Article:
$\begin{eqnarray} \phi_{\mathbf{e}_l}\left(\mathbf{v}_1,\ldots,\mathbf{v}_{k-1}\right) &=& \left(dx^{l}\wedge\left(dx^{i_1}\wedge\cdots\wedge\widehat{dx^{l}}\wedge\cdots\wedge dx^{i_k}\right)\right)\left(\mathbf{e}_l,\mathbf{v}_1,\ldots,\mathbf{v}_{k-1}\right)\\ &=& (-1)^{l-1}k\left(dx^{l}\otimes\left(dx^{i_1}\wedge\cdots\wedge\widehat{dx^{l}}\wedge\cdots\wedge dx^{i_k}\right)\right)\left(\mathbf{e}_l,\left(\mathbf{v}_1,\ldots,\mathbf{v}_{k-1}\right)\right)\\ &=& (-1)^{l-1}k\left(dx^{i_1}\wedge\cdots\wedge\widehat{dx^{l}}\wedge\cdots\wedge dx^{i_k}\right)\left(\mathbf{v}_1,\ldots,\mathbf{v}_{k-1}\right) \end{eqnarray}$

## Worked example using contract_elementary()

Function contract_elementary() is a bare-bones low-level no-frills helper function that returns $$\phi_\mathbf{v}$$ for $$\phi$$ an elementary form of the form $$dx^{i_1}\wedge\cdots\wedge dx^{i_k}$$. Suppose we wish to contract $$\phi=dx^1\wedge dx^2\wedge dx^5$$ with vector $$\mathbf{v}=(1,2,10,11,71)^T$$.

Thus we seek $$\phi_\mathbf{v}$$ with $$\phi_\mathbf{v}\left(\mathbf{v}_1,\mathbf{v}_2 \right)=dx^1\wedge dx^2\wedge dx^5\left(\mathbf{v},\mathbf{v}_1,\mathbf{v}_2\right)$$. Writing $$\mathbf{v}=v_1\mathbf{e}_1+\cdots+v_5\mathbf{e}_5$$ we have

$\begin{eqnarray} \phi_\mathbf{v}\left(\mathbf{v}_1,\mathbf{v}_2 \right) &=& dx^1\wedge dx^2\wedge dx^5\left(\mathbf{v},\mathbf{v}_1,\mathbf{v}_2\right)\\ &=& dx^1\wedge dx^2\wedge dx^5\left(v_1\mathbf{e}_1+\cdots+v_5\mathbf{e}_5,\mathbf{v}_1,\mathbf{v}_2\right)\\&=& v_1 dx^1\wedge dx^2\wedge dx^5\left(\mathbf{e}_1,\mathbf{v}_1,\mathbf{v}_2\right)+ v_2 dx^1\wedge dx^2\wedge dx^5\left(\mathbf{e}_2,\mathbf{v}_1,\mathbf{v}_2\right)\\ &{}&\qquad +v_3dx^1\wedge dx^2\wedge dx^5\left(\mathbf{e}_3,\mathbf{v}_1,\mathbf{v}_2\right)+ v_4 dx^1\wedge dx^2\wedge dx^5\left(\mathbf{e}_4,\mathbf{v}_1,\mathbf{v}_2\right)\\ &{}&\qquad\qquad +v_5dx^1\wedge dx^2\wedge dx^5\left(\mathbf{e}_5,\mathbf{v}_1,\mathbf{v}_2\right)\\&=& v_1 dx^2\wedge dx^5\left(\mathbf{v}_1,\mathbf{v}_2\right)- v_2 dx^1\wedge dx^5\left(\mathbf{v}_1,\mathbf{v}_2\right)+0+0+ v_5 dx^1\wedge dx^2\left(\mathbf{v}_1,\mathbf{v}_2\right) \end{eqnarray}$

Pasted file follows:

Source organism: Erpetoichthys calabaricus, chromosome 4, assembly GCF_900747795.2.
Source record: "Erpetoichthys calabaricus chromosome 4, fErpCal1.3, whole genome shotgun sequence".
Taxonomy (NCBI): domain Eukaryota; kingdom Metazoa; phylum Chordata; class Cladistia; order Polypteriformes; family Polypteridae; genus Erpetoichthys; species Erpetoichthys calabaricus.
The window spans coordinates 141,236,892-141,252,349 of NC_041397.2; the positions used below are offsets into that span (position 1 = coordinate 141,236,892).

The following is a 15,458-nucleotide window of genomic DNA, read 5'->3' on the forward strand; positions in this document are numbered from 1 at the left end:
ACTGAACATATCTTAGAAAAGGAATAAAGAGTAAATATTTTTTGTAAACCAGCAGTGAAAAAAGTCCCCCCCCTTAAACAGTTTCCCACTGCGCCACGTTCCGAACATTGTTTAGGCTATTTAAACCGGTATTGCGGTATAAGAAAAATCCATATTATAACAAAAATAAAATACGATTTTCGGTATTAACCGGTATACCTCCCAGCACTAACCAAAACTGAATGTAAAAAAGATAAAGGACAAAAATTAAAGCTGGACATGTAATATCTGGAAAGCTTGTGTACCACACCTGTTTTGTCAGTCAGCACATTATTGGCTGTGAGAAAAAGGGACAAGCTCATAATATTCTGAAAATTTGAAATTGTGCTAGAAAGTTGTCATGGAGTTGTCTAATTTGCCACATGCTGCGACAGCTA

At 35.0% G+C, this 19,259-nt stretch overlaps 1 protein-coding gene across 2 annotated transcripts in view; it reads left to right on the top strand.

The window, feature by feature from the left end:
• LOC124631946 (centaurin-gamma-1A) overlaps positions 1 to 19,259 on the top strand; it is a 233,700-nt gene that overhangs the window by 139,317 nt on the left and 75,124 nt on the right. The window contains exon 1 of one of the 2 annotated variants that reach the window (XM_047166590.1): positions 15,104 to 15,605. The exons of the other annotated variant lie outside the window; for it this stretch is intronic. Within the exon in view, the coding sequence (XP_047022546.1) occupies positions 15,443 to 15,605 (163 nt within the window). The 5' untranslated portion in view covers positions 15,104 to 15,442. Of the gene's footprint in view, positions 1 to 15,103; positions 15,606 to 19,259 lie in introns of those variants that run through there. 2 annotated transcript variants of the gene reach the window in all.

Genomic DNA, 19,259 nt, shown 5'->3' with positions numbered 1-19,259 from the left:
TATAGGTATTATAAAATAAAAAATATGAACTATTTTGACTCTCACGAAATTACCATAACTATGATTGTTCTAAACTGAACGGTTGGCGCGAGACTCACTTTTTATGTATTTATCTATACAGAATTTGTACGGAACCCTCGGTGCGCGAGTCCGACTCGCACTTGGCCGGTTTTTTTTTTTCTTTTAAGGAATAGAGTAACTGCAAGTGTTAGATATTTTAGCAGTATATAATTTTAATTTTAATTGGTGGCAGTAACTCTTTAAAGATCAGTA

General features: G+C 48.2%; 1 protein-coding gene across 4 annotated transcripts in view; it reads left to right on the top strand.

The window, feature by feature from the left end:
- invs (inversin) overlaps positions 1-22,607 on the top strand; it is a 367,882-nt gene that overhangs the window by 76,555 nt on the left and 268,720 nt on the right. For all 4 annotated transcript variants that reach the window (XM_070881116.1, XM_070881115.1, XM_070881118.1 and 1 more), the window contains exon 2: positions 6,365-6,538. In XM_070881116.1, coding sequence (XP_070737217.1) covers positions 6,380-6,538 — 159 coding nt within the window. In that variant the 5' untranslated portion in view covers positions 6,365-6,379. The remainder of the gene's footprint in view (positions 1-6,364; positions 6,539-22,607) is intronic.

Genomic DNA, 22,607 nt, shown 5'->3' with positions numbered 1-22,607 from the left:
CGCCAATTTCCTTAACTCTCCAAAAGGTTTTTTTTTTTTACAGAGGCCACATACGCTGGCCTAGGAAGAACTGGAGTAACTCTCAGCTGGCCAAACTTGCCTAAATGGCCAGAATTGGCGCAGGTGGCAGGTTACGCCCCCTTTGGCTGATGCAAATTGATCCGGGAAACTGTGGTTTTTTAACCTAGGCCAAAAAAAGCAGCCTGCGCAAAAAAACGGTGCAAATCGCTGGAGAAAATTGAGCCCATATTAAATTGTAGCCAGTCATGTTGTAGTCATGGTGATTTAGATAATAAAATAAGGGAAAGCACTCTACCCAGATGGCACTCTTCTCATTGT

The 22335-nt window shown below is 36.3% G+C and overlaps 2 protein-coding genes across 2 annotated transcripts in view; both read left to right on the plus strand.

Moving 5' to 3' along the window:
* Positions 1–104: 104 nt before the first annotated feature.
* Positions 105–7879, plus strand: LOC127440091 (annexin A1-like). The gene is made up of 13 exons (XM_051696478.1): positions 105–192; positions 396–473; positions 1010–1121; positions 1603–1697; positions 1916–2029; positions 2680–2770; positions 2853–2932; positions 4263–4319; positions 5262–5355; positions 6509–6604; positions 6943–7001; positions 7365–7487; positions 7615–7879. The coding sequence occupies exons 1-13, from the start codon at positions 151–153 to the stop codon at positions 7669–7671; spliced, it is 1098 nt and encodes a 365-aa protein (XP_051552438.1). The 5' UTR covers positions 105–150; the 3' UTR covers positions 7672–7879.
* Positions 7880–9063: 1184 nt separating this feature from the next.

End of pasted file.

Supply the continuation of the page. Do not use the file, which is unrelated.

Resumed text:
(above, the zero terms are because the vectors $$\mathbf{e}_3$$ and $$\mathbf{e}_4$$ are killed by $$dx^1\wedge dx^2\wedge dx^5$$). We can see that the way to evaluate the contraction is to go through the terms of $$\phi$$ [that is, $$dx^1$$, $$dx^2$$, and $$dx^5$$] in turn, and sum the resulting expressions:

o <- c(1,2,5)
v <- c(1,2,10,11,71)
(
(-1)^(1+1) * as.kform(o[-1])*v[o[1]] +
(-1)^(2+1) * as.kform(o[-2])*v[o[2]] +
(-1)^(3+1) * as.kform(o[-3])*v[o[3]]
)
## An alternating linear map from V^2 to R with V=R^5:
##          val
##  1 5  =   -2
##  2 5  =    1